Mamula: “It will be interesting to see who will Ron Artest be guarding in this series. He is not quick enough to put on Deron. Wesley Matthews and CJ Miles are not really explosive constant scorers, even though they have their moments from time to time.”

Ray: “Is it just me, or should we just put Fisher or Kobe on D. Will? I love Artest, but I don’t think he can handle his speed.”

So, at this point, the question must be asked – who is the best person for Artest to guard?  In game 1, Phil Jackson started Artest on CJ Miles and then moved him onto Deron when Fisher picked up an early foul.  And while Ron did an okay job on Williams, I think Mamula and Ray’s concerns were valid in that Deron’s quickness and ability to change directions did at times leave Ron flatfooted and out of position.  Now, that’s nothing to be ashamed off as Williams is a headache for nearly every defender and slowing him down will always be a team effort and not one that can be assigned to one player.  But is this the best use of Ron’s defensive skills? 

At this point, I think it’s fair to say that Williams is going to accumulate his stats against any defender the Lakers throw up against him.  Whether it’s Kobe, Shannon, or Fisher, Williams is just too good a player to stop completely and even slowing him down is a serious chore.  So, should we really be sending Ron out there against him?  I’m acutally not sure it’s the best approach. (On a side note, Fisher actually does a good job against Deron – it must be all that practice time against him from when Fish was on the Jazz.)

In game one, Wesley Matthews and CJ Miles combined for 30 points on 24 shots.  And while these aren’t the most efficient numbers, they do highlight the fact that these two guys are threats.  And when you consider that Miles (34% on threes this season) only made 1 of his 5 attempts from behind the arc but had several wide open looks from distance that just missed, this point total could have been much worse from the Lakers perspective.  Just looking at those point totals for those players, it reminds me of the boxscore from the lone Jazz win during the regular season where the team had tremendous scoring balance and was able to spread the scoring load around enough to earn the 8 point win.  And it’s those types of team efforts on offense that will be needed to beat the Lakers.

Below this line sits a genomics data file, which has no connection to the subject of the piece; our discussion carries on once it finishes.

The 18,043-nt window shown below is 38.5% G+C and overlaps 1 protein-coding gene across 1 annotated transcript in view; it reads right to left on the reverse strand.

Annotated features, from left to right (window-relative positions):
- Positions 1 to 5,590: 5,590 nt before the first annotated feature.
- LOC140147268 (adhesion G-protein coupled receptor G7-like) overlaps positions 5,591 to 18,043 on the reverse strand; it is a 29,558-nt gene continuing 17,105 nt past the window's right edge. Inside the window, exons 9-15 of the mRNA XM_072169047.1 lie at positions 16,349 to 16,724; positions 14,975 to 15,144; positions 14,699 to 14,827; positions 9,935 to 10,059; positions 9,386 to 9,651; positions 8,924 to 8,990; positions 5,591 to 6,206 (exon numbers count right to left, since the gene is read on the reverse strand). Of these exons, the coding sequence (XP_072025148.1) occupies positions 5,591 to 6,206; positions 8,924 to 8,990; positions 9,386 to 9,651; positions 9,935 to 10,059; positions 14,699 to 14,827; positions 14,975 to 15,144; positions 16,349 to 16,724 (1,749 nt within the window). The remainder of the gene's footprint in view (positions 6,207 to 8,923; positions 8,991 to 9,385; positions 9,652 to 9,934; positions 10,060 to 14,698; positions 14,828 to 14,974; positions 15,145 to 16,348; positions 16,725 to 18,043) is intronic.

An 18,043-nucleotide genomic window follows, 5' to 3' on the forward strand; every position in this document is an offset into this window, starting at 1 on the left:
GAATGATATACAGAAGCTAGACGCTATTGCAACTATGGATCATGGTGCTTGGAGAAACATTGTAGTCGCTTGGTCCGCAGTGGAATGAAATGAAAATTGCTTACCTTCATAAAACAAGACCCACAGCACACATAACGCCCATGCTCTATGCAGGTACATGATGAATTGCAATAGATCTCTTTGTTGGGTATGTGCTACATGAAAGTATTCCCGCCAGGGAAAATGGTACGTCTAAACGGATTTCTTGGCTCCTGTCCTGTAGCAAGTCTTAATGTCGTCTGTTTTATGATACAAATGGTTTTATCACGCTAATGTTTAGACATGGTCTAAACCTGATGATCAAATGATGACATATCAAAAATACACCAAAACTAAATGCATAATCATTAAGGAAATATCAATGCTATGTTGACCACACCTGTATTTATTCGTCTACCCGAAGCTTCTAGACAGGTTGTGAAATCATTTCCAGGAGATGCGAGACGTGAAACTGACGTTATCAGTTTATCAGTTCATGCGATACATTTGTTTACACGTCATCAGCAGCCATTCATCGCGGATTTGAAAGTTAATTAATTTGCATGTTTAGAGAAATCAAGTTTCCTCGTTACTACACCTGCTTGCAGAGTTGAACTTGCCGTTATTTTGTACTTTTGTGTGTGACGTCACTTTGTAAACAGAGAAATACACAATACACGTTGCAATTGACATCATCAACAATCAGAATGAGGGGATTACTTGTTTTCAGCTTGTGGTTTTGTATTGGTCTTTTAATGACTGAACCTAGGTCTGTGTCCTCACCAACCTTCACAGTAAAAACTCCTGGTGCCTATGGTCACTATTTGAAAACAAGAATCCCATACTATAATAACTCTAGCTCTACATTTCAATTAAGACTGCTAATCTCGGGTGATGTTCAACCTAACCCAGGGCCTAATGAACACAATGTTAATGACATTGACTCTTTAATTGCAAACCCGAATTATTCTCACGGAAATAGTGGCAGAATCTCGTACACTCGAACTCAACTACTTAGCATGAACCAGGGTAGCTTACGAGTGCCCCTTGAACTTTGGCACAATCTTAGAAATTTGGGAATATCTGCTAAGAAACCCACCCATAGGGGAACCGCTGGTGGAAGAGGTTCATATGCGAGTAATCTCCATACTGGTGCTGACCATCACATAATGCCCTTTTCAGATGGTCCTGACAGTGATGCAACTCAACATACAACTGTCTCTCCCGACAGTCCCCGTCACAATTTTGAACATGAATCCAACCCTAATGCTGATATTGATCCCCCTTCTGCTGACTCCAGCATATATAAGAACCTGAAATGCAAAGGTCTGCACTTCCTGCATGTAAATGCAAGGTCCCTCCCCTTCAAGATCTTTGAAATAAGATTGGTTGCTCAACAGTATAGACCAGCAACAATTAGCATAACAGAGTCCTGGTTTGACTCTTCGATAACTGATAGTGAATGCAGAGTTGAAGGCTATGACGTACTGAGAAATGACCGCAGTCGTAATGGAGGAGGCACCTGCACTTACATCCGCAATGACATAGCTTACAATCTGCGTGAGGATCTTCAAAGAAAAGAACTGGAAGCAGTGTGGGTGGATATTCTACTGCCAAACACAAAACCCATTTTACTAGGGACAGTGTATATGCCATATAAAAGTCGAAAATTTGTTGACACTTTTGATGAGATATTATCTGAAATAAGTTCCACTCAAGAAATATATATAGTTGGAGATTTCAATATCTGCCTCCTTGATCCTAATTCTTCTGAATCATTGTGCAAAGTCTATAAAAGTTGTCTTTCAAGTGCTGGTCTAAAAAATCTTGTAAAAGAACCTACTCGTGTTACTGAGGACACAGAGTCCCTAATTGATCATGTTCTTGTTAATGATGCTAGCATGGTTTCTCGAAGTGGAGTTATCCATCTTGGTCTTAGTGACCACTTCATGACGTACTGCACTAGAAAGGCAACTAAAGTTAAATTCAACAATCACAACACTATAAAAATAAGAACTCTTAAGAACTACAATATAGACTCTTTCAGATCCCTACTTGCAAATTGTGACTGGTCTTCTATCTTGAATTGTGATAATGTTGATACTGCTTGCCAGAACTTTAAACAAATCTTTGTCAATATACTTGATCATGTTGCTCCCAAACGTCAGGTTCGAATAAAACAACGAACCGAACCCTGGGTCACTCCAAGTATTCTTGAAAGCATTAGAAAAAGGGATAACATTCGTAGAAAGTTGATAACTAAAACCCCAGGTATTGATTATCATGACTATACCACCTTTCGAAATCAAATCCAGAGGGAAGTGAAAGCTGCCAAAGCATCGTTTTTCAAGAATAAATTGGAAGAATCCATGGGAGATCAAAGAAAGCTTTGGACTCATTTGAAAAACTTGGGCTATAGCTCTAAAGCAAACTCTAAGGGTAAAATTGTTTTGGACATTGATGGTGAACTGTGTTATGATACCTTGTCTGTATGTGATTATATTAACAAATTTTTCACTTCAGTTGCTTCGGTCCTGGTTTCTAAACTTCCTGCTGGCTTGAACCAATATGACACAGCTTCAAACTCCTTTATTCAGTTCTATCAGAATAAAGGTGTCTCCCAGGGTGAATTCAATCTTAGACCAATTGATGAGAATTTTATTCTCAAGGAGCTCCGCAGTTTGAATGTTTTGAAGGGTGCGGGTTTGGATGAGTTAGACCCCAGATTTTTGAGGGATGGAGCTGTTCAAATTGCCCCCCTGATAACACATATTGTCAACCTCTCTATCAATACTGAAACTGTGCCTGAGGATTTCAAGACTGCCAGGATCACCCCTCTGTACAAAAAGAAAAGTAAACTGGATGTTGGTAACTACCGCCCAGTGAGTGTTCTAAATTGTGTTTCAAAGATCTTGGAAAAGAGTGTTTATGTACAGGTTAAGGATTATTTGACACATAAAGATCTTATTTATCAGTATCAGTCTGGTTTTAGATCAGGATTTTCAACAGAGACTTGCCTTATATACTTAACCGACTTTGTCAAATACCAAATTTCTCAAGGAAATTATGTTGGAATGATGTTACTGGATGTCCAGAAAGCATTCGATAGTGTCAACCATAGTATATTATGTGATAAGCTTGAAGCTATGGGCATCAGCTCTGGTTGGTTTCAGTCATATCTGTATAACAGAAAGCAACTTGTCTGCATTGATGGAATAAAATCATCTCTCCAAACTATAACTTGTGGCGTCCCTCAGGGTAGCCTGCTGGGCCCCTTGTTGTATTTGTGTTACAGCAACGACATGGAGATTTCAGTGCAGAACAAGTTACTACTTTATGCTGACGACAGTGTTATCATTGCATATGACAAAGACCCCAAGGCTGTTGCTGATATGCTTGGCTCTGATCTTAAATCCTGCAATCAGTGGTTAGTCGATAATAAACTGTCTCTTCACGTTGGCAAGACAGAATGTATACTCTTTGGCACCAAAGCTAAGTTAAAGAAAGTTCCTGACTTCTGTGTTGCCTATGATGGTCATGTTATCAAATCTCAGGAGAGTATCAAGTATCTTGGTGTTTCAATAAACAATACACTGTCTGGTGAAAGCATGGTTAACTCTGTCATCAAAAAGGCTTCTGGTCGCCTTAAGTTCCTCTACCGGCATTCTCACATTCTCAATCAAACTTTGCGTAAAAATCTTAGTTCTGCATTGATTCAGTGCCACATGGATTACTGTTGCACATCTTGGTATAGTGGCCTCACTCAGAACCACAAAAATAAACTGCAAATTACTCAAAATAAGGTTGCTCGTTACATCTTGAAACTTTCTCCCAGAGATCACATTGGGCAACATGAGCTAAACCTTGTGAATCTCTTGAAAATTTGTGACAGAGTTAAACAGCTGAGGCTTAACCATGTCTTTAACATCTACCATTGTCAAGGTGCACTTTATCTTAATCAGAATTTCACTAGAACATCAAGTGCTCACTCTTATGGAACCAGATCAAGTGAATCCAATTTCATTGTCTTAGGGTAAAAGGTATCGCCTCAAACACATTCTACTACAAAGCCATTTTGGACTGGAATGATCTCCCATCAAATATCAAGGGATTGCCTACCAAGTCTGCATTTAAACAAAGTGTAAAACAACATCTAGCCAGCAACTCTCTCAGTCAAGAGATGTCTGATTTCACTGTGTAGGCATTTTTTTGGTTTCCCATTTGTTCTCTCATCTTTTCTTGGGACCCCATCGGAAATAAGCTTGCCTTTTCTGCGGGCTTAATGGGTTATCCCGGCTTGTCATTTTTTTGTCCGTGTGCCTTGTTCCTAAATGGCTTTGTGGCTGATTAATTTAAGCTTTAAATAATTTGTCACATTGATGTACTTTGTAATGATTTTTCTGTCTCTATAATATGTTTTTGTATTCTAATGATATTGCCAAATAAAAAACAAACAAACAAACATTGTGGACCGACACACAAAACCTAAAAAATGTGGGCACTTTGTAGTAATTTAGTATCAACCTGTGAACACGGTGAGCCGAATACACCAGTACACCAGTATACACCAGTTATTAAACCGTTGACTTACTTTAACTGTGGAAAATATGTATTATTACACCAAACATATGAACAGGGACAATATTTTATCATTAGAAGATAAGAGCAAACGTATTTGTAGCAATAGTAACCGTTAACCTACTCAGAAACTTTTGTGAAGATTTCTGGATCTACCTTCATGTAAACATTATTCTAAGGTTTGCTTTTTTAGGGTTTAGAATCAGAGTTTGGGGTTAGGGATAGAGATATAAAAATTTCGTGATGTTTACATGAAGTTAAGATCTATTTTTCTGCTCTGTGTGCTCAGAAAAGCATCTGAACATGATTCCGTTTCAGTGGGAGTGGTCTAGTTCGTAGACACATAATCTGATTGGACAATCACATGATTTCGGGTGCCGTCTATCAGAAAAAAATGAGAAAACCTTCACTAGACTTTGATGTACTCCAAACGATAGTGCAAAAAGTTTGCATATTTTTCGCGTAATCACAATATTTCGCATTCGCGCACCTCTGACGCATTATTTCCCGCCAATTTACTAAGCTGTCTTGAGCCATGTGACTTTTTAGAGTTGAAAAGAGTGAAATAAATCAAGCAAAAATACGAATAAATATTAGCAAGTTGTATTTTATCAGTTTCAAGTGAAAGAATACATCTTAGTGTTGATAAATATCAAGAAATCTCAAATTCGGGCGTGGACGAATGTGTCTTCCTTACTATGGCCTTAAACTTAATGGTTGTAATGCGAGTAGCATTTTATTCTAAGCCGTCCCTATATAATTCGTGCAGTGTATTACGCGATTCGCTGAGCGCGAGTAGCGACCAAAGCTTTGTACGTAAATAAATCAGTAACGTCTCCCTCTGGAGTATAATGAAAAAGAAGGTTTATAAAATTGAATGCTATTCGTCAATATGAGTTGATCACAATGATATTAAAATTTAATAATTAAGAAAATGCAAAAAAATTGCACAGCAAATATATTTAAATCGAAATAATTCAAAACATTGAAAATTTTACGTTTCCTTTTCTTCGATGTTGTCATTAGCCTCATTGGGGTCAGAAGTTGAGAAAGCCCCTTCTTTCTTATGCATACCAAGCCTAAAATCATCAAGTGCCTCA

As Kevin at TrueHoop expressed yesterday, the Jazz face some daunting disadvantages in this match up.  If they are going to overcome them, they can’t just rely on their typical exploits from Boozer and Millsap to pull them through.  And even if Deron goes off in the way that he did against Denver, it will still take some better than just solid performances from some of Utah’s supporting players on the wing.  That means Miles, Matthews, and Korver will need to step up their games and perform well.  So why not deploy Artest in full on ‘defending Durant’ mode to shut one of these guys out?  Wouldn’t that go further in helping to secure a win than throwing him on Deron for extended streches?  Especially when it really will be a team effort where switches, double teams, and strong side zone looks are likely to be deployed in slowing the Jazz all-star PG?  Maybe I’m off base with this.  What do you think?  What should the Lakers do with Ron Artest?